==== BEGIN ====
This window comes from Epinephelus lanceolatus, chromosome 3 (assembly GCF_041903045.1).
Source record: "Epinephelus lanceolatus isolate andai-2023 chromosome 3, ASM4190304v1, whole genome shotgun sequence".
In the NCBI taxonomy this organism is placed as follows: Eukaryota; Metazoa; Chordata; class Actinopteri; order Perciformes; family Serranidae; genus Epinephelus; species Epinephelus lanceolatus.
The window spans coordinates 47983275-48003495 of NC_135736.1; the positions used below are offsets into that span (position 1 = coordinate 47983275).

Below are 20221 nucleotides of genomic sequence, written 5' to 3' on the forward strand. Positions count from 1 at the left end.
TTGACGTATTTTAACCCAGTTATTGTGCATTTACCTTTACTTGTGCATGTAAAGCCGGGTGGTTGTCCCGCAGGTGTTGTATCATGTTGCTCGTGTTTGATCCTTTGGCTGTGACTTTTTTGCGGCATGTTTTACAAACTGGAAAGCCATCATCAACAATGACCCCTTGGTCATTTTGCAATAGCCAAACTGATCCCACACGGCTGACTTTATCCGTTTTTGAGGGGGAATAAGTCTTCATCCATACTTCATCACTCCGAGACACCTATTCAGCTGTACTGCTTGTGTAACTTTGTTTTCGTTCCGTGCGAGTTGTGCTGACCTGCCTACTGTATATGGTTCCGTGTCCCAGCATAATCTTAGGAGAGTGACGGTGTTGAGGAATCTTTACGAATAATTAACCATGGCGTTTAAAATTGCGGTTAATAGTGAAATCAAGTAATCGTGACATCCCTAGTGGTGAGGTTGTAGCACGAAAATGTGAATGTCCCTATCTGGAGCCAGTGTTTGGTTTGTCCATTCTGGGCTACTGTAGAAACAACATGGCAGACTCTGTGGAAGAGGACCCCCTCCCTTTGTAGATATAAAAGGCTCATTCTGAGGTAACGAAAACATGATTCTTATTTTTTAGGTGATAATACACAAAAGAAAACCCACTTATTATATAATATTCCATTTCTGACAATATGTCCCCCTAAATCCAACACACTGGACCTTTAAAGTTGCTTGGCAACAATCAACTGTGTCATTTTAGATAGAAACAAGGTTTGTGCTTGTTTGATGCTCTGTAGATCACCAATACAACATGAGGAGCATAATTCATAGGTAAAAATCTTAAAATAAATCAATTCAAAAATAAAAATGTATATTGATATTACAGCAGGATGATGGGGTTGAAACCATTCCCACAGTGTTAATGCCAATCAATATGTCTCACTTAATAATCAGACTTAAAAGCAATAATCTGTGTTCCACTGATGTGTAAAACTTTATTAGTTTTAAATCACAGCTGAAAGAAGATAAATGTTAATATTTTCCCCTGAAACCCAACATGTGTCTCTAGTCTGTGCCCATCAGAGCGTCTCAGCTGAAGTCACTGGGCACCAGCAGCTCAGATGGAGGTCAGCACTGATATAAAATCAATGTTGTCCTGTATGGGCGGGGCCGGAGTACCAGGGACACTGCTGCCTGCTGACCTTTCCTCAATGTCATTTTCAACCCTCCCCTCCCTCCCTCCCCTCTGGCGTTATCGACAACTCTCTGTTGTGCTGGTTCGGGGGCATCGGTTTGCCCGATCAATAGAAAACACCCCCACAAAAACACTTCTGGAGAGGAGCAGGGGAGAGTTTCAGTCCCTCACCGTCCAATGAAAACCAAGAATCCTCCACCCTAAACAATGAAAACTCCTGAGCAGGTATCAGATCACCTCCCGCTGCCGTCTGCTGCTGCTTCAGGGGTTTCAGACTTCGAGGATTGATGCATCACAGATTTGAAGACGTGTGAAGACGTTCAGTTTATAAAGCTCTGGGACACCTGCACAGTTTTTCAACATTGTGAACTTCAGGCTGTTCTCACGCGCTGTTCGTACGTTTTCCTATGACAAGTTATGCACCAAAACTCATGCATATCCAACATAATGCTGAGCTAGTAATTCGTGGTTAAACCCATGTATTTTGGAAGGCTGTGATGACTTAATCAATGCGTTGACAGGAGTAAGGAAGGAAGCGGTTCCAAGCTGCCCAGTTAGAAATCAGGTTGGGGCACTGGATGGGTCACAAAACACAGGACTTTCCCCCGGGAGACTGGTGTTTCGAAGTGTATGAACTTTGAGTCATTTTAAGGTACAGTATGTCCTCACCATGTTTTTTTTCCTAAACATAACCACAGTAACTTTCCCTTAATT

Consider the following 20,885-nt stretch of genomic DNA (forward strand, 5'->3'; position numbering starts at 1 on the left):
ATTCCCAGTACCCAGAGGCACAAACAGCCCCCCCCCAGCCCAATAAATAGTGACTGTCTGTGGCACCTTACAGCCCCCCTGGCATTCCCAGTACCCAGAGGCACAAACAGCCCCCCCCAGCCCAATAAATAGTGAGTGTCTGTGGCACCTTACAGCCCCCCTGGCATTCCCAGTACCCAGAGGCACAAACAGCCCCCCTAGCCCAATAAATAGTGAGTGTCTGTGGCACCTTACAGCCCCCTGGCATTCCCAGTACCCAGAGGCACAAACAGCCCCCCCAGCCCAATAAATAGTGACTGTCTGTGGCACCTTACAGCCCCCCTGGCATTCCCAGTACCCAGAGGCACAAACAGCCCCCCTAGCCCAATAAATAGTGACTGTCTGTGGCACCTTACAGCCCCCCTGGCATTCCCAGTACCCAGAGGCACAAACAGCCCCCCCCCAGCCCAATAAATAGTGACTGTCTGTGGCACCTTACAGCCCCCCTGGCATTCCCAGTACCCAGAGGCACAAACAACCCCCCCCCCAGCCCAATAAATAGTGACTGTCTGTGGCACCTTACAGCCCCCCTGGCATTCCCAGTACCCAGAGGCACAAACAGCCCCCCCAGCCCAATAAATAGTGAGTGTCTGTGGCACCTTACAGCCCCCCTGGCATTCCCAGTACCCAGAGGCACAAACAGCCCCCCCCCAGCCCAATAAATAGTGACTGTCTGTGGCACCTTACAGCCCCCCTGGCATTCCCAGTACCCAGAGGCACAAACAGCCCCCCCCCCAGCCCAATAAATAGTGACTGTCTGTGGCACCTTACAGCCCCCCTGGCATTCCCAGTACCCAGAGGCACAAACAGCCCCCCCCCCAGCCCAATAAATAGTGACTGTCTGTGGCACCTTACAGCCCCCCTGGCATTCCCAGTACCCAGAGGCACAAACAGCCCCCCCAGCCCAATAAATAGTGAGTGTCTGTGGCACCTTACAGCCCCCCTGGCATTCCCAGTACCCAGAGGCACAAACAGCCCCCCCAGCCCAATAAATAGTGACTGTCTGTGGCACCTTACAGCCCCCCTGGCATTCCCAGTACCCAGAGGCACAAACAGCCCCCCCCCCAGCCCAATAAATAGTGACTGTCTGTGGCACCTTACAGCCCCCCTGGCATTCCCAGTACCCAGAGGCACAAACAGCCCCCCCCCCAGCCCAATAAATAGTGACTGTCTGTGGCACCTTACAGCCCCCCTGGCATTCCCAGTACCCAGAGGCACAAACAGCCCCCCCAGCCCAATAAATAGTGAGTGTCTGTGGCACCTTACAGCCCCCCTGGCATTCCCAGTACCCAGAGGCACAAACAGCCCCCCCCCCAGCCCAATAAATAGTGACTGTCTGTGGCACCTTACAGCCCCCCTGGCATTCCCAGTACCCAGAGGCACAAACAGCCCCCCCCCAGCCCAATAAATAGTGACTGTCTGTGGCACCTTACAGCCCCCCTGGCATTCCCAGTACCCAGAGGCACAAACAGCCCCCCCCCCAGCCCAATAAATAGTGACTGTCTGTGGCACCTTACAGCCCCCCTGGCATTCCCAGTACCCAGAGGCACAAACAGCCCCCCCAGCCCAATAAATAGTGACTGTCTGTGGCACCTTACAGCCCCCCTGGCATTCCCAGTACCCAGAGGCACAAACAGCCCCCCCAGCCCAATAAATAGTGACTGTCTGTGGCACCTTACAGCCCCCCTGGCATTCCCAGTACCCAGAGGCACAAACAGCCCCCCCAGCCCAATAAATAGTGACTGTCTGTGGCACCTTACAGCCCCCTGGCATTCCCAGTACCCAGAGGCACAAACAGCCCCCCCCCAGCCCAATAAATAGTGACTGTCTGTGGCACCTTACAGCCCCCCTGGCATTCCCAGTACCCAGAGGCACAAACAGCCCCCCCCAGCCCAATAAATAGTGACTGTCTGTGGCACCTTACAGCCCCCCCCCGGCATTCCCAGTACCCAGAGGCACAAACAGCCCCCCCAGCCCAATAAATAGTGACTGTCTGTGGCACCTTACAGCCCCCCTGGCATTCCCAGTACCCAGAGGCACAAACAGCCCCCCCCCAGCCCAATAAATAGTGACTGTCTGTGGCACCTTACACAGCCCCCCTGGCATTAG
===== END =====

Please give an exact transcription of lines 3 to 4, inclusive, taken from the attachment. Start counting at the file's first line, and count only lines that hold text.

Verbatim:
In the NCBI taxonomy this organism is placed as follows: Eukaryota; Metazoa; Chordata; class Actinopteri; order Perciformes; family Serranidae; genus Epinephelus; species Epinephelus lanceolatus.
The window spans coordinates 47983275-48003495 of NC_135736.1; the positions used below are offsets into that span (position 1 = coordinate 47983275).